But for those PC people out there, PC users, really cool PC software I recommend there is Sony Vegas Studio HD. It’s about $40.00 and it does a great job. If you want to learn the export settings, you can find that on my blog at gideonshalwick.com. There’s a tab there that shows you all the export settings for free. Seriously, it took me months to figure out the right export settings for my Internet, but there’s my shortcut there for you. Yeah.
Luke: Perfect. Fantastic. I mean, you just mentioned screen flow. Have you ever used iMovie? It comes with a Mac – what’s your views on iMovie?
Gideon: IMovie is great. I think it’s really great for beginners if you just want to really simple stuff. The trouble I have with iMovie is you can just pretty do one — what’s it called? — a track or one track on your timeline for both the video and audio.
And if you want to do some more fancy things like add some more images, or add an extra track for audio, say you want to have both your voice, but you also want to have some music there, and maybe some other sound effects, that’s really difficult to do in iMovie; unless they’ve opt that at the recent version where it’s really easy to do.
But in screen flow, you can have like a hundred tracks if you want to. And it just makes it easier and more flexible to create great-looking videos. But hey, there’s nothing wrong with iMovie. It’s free, of course. It comes with Mac. And if you can use that successfully, then it’s not a problem.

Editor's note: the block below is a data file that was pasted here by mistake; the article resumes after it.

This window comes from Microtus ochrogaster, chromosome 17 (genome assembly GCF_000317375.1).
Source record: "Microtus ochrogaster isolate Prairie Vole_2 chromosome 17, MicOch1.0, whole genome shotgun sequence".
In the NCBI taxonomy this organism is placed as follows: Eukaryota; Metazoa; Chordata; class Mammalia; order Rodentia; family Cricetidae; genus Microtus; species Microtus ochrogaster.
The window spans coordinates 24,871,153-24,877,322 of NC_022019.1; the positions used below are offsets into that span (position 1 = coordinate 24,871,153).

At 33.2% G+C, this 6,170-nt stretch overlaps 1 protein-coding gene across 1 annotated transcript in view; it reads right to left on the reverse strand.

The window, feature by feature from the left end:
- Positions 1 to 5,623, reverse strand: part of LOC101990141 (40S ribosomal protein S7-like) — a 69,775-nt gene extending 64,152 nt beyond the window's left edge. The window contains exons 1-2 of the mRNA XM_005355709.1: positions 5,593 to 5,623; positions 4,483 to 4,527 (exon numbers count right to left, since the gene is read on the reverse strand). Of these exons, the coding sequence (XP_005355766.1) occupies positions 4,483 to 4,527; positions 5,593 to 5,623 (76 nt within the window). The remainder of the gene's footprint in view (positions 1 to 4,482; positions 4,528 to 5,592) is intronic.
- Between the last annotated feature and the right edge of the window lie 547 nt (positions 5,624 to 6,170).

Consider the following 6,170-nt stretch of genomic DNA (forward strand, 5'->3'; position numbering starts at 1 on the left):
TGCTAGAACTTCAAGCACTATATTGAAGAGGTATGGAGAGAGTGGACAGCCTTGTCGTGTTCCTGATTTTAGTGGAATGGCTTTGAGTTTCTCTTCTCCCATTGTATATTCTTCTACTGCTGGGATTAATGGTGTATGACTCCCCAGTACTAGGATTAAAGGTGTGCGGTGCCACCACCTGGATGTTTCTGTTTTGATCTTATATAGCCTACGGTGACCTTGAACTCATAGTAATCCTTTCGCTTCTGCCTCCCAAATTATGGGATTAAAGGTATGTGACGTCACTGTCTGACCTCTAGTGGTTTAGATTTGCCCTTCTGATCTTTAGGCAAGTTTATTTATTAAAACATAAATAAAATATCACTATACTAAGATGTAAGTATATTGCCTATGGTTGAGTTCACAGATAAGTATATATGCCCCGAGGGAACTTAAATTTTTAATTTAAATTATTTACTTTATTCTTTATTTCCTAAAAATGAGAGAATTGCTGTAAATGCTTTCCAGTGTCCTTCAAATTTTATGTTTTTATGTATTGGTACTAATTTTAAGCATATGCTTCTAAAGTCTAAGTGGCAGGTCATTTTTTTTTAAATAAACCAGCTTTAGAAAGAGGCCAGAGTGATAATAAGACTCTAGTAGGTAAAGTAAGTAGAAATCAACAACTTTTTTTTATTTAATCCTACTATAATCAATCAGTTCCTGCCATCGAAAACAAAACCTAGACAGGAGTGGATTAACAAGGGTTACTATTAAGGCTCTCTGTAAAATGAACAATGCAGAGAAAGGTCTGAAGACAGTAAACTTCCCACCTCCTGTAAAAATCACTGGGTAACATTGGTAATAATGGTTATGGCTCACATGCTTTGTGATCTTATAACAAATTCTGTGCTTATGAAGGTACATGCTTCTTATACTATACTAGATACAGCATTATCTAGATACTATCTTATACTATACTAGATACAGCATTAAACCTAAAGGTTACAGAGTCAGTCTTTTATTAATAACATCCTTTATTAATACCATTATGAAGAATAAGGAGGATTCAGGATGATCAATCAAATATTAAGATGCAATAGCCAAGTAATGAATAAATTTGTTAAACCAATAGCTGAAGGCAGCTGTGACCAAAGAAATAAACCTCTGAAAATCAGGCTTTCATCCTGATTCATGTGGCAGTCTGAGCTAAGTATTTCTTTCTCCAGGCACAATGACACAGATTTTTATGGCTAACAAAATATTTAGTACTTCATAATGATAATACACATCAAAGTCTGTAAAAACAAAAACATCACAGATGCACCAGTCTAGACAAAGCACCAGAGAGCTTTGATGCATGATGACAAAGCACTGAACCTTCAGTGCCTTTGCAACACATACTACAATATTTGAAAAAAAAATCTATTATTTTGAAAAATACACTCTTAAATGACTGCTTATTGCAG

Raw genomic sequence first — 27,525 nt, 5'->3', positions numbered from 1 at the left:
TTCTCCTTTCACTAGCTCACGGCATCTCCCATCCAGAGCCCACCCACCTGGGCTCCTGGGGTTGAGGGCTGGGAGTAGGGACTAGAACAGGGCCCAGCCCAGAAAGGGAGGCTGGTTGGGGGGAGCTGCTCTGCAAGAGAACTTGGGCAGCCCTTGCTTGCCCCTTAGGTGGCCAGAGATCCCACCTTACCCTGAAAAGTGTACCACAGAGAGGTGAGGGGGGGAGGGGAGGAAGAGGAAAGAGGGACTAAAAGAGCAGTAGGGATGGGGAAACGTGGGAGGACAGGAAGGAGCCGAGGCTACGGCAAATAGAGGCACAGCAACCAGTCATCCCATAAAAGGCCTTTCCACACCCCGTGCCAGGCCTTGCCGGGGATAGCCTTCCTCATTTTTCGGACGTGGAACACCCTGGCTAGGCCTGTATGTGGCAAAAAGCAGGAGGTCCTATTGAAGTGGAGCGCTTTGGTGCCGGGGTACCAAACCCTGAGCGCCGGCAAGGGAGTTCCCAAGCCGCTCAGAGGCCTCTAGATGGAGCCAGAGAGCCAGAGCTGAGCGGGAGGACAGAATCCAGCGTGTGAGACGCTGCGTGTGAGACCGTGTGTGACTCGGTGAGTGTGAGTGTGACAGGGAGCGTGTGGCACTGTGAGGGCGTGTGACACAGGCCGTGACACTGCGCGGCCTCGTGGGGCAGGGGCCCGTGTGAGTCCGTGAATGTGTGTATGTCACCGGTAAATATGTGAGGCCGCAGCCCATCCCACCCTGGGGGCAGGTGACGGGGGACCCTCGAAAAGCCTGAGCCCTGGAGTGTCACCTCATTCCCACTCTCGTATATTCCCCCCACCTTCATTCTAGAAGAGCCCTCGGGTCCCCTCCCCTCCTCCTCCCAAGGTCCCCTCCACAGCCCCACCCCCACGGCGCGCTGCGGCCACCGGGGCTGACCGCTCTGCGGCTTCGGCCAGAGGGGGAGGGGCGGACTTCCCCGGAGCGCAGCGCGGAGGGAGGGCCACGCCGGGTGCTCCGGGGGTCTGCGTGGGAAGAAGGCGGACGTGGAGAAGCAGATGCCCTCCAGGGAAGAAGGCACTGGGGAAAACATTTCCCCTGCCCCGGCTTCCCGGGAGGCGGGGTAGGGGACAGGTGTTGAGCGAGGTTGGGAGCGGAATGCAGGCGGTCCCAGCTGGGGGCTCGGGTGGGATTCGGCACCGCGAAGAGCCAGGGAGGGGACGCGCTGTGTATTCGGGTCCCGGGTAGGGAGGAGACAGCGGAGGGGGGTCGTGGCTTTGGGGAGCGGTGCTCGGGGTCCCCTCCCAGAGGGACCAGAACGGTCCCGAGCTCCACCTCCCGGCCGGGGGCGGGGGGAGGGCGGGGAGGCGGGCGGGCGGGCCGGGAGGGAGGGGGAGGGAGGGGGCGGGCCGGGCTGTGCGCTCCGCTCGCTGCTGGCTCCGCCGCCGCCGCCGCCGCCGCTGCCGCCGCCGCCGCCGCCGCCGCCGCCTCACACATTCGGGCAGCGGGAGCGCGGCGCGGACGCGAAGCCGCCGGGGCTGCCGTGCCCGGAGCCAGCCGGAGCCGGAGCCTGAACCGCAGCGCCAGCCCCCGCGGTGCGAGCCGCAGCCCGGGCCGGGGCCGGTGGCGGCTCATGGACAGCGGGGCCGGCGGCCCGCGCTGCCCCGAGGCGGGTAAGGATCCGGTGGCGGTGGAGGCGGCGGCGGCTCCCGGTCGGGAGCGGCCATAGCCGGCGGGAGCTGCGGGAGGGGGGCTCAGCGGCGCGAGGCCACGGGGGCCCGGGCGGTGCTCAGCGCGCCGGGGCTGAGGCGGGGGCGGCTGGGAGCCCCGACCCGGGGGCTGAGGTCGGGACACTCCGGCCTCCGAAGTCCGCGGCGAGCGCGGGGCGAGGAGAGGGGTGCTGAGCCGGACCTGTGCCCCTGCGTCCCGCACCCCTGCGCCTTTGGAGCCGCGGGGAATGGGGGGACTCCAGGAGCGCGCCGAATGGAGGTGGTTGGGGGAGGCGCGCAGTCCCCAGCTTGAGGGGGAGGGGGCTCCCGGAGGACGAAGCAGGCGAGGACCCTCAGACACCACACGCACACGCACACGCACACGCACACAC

Luke: OK. OK. Going back a little bit — so thanks for those products there because I think that’s one of the main things is people… they’re not handed that information. They have to search for it on the Internet. And there’s too many products out there. And hearing from somebody that’s actually used them for years, and actually tested quite a few products, it’s quite good to know what you personally think.
Gideon: I do. More recently, I haven’t been testing software programs because obviously, I found the solution that is just amazing. It allows me to create videos extremely fast and extremely high quality.
But before that, I went through a terrible process of trial and error where I literally went through, I don’t know, it feels like I’ve gone through hundreds of software programs, video editing programs.